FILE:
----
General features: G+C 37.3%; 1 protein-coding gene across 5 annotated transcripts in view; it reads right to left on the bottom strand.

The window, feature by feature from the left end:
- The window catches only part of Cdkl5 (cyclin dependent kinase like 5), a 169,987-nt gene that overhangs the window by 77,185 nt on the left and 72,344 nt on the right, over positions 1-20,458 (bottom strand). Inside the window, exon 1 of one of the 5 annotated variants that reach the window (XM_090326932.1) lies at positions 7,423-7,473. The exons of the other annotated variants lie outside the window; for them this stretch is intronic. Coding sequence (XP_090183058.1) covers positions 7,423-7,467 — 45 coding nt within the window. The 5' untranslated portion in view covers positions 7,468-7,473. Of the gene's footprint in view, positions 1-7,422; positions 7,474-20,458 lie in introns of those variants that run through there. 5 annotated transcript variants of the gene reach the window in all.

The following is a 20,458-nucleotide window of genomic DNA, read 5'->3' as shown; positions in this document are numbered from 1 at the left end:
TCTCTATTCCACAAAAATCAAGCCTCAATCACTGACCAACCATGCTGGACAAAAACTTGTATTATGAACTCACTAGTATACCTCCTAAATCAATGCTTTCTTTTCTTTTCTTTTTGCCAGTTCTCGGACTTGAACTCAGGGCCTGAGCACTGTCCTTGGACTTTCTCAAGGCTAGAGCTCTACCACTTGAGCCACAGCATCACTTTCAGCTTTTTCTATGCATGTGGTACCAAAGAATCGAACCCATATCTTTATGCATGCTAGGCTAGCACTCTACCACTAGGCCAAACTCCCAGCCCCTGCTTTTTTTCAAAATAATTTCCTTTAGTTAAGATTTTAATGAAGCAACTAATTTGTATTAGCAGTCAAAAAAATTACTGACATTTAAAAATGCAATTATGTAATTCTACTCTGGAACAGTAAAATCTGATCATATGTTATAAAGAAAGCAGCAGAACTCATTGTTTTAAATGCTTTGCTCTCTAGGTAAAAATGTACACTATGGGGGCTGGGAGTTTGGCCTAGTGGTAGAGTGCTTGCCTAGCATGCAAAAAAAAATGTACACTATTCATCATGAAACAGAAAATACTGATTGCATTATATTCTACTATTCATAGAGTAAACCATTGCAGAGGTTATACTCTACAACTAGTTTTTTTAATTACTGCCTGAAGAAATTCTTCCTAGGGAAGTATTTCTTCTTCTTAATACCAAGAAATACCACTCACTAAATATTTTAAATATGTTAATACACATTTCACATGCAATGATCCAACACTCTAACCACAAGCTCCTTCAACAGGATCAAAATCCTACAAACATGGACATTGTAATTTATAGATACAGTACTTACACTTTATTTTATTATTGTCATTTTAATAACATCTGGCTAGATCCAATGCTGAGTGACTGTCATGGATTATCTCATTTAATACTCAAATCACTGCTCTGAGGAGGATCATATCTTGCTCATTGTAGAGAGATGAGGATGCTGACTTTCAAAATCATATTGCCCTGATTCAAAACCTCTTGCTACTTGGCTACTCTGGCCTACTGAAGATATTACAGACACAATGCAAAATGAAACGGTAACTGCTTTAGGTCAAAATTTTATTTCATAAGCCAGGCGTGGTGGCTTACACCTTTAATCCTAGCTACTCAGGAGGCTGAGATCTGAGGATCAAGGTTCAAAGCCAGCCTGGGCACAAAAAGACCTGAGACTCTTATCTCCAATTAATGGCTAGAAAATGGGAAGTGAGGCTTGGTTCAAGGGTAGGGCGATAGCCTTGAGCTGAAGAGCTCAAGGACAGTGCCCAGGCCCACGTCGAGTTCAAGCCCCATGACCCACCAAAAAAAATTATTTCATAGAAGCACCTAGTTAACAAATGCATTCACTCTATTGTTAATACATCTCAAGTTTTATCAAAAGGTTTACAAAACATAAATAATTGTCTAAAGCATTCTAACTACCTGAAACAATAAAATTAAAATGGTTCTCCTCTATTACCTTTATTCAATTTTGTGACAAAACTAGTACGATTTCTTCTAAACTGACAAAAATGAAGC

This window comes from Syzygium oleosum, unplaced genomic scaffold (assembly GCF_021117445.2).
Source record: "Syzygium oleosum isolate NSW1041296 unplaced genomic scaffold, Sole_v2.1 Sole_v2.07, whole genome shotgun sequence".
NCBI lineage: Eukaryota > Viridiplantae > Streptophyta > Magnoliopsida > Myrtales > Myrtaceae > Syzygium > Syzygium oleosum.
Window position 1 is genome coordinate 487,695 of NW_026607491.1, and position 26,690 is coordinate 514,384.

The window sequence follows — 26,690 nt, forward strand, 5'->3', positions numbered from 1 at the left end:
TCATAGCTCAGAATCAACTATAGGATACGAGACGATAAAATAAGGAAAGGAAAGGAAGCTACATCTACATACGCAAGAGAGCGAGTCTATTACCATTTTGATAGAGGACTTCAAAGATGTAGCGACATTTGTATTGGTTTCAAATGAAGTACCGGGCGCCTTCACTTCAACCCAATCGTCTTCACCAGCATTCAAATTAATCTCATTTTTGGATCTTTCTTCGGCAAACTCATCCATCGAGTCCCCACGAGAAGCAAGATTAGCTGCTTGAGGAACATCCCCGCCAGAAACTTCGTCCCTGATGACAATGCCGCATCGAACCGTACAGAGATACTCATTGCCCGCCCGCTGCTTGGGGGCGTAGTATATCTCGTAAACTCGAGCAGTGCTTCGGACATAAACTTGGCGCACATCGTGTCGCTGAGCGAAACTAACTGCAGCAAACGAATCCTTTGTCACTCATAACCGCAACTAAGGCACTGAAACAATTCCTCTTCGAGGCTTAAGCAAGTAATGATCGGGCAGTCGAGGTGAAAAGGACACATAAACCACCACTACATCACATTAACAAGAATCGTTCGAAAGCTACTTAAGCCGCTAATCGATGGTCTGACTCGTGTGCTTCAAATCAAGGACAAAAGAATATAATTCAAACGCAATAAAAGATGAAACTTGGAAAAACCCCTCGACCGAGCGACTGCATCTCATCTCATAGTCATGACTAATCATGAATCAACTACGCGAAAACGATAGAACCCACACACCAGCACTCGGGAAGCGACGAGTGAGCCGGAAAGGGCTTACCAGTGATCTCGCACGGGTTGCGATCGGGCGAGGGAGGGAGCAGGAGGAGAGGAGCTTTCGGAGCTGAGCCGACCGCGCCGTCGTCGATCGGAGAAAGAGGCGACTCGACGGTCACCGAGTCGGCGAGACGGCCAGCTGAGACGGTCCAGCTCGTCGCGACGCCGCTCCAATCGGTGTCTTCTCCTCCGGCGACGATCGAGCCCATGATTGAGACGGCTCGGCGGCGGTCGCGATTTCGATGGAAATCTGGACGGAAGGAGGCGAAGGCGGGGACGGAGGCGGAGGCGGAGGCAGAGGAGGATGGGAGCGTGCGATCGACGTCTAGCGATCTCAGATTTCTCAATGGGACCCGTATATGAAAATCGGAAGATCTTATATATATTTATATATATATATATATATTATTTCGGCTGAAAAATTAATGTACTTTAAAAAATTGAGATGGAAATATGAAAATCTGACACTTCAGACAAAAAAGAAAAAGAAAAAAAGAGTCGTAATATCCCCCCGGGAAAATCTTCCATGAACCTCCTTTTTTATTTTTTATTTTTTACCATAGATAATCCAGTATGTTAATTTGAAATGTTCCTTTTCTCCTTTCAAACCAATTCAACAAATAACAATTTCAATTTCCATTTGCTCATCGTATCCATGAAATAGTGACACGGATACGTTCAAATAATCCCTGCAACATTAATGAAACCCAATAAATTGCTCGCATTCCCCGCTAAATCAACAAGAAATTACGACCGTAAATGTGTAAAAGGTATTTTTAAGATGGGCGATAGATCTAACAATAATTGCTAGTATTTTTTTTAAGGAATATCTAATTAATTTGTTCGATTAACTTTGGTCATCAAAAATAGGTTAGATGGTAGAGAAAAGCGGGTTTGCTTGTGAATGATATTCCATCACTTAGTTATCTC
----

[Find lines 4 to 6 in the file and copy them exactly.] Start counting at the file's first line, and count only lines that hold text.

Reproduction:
The following is a 20,458-nucleotide window of genomic DNA, read 5'->3' as shown; positions in this document are numbered from 1 at the left end:
TCTCTATTCCACAAAAATCAAGCCTCAATCACTGACCAACCATGCTGGACAAAAACTTGTATTATGAACTCACTAGTATACCTCCTAAATCAATGCTTTCTTTTCTTTTCTTTTTGCCAGTTCTCGGACTTGAACTCAGGGCCTGAGCACTGTCCTTGGACTTTCTCAAGGCTAGAGCTCTACCACTTGAGCCACAGCATCACTTTCAGCTTTTTCTATGCATGTGGTACCAAAGAATCGAACCCATATCTTTATGCATGCTAGGCTAGCACTCTACCACTAGGCCAAACTCCCAGCCCCTGCTTTTTTTCAAAATAATTTCCTTTAGTTAAGATTTTAATGAAGCAACTAATTTGTATTAGCAGTCAAAAAAATTACTGACATTTAAAAATGCAATTATGTAATTCTACTCTGGAACAGTAAAATCTGATCATATGTTATAAAGAAAGCAGCAGAACTCATTGTTTTAAATGCTTTGCTCTCTAGGTAAAAATGTACACTATGGGGGCTGGGAGTTTGGCCTAGTGGTAGAGTGCTTGCCTAGCATGCAAAAAAAAATGTACACTATTCATCATGAAACAGAAAATACTGATTGCATTATATTCTACTATTCATAGAGTAAACCATTGCAGAGGTTATACTCTACAACTAGTTTTTTTAATTACTGCCTGAAGAAATTCTTCCTAGGGAAGTATTTCTTCTTCTTAATACCAAGAAATACCACTCACTAAATATTTTAAATATGTTAATACACATTTCACATGCAATGATCCAACACTCTAACCACAAGCTCCTTCAACAGGATCAAAATCCTACAAACATGGACATTGTAATTTATAGATACAGTACTTACACTTTATTTTATTATTGTCATTTTAATAACATCTGGCTAGATCCAATGCTGAGTGACTGTCATGGATTATCTCATTTAATACTCAAATCACTGCTCTGAGGAGGATCATATCTTGCTCATTGTAGAGAGATGAGGATGCTGACTTTCAAAATCATATTGCCCTGATTCAAAACCTCTTGCTACTTGGCTACTCTGGCCTACTGAAGATATTACAGACACAATGCAAAATGAAACGGTAACTGCTTTAGGTCAAAATTTTATTTCATAAGCCAGGCGTGGTGGCTTACACCTTTAATCCTAGCTACTCAGGAGGCTGAGATCTGAGGATCAAGGTTCAAAGCCAGCCTGGGCACAAAAAGACCTGAGACTCTTATCTCCAATTAATGGCTAGAAAATGGGAAGTGAGGCTTGGTTCAAGGGTAGGGCGATAGCCTTGAGCTGAAGAGCTCAAGGACAGTGCCCAGGCCCACGTCGAGTTCAAGCCCCATGACCCACCAAAAAAAATTATTTCATAGAAGCACCTAGTTAACAAATGCATTCACTCTATTGTTAATACATCTCAAGTTTTATCAAAAGGTTTACAAAACATAAATAATTGTCTAAAGCATTCTAACTACCTGAAACAATAAAATTAAAATGGTTCTCCTCTATTACCTTTATTCAATTTTGTGACAAAACTAGTACGATTTCTTCTAAACTGACAAAAATGAAGC

This window comes from Syzygium oleosum, unplaced genomic scaffold (assembly GCF_021117445.2).